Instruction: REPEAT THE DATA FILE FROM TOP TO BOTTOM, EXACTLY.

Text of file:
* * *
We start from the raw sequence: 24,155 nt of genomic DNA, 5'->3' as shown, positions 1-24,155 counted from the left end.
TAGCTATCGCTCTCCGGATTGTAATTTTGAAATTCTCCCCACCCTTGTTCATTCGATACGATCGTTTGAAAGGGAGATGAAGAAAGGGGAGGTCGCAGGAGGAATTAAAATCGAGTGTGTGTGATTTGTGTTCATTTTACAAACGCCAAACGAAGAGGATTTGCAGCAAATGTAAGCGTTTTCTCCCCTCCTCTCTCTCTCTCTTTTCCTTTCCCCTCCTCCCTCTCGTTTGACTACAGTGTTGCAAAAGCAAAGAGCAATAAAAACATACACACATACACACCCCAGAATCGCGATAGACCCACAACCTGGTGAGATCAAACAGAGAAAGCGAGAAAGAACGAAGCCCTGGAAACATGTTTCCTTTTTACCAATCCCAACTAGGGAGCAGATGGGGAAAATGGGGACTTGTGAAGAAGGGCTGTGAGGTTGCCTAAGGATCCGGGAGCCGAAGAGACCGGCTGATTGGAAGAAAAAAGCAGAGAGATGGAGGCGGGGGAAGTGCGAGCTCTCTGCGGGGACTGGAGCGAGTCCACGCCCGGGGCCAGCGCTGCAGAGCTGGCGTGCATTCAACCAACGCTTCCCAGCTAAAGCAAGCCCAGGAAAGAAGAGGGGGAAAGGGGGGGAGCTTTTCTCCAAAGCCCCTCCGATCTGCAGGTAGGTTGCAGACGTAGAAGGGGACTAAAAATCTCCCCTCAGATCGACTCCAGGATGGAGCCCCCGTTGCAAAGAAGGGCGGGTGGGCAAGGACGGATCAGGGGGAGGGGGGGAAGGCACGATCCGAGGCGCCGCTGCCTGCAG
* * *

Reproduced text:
We start from the raw sequence: 24,155 nt of genomic DNA, 5'->3' as shown, positions 1-24,155 counted from the left end.
TAGCTATCGCTCTCCGGATTGTAATTTTGAAATTCTCCCCACCCTTGTTCATTCGATACGATCGTTTGAAAGGGAGATGAAGAAAGGGGAGGTCGCAGGAGGAATTAAAATCGAGTGTGTGTGATTTGTGTTCATTTTACAAACGCCAAACGAAGAGGATTTGCAGCAAATGTAAGCGTTTTCTCCCCTCCTCTCTCTCTCTCTTTTCCTTTCCCCTCCTCCCTCTCGTTTGACTACAGTGTTGCAAAAGCAAAGAGCAATAAAAACATACACACATACACACCCCAGAATCGCGATAGACCCACAACCTGGTGAGATCAAACAGAGAAAGCGAGAAAGAACGAAGCCCTGGAAACATGTTTCCTTTTTACCAATCCCAACTAGGGAGCAGATGGGGAAAATGGGGACTTGTGAAGAAGGGCTGTGAGGTTGCCTAAGGATCCGGGAGCCGAAGAGACCGGCTGATTGGAAGAAAAAAGCAGAGAGATGGAGGCGGGGGAAGTGCGAGCTCTCTGCGGGGACTGGAGCGAGTCCACGCCCGGGGCCAGCGCTGCAGAGCTGGCGTGCATTCAACCAACGCTTCCCAGCTAAAGCAAGCCCAGGAAAGAAGAGGGGGAAAGGGGGGGAGCTTTTCTCCAAAGCCCCTCCGATCTGCAGGTAGGTTGCAGACGTAGAAGGGGACTAAAAATCTCCCCTCAGATCGACTCCAGGATGGAGCCCCCGTTGCAAAGAAGGGCGGGTGGGCAAGGACGGATCAGGGGGAGGGGGGGAAGGCACGATCCGAGGCGCCGCTGCCTGCAG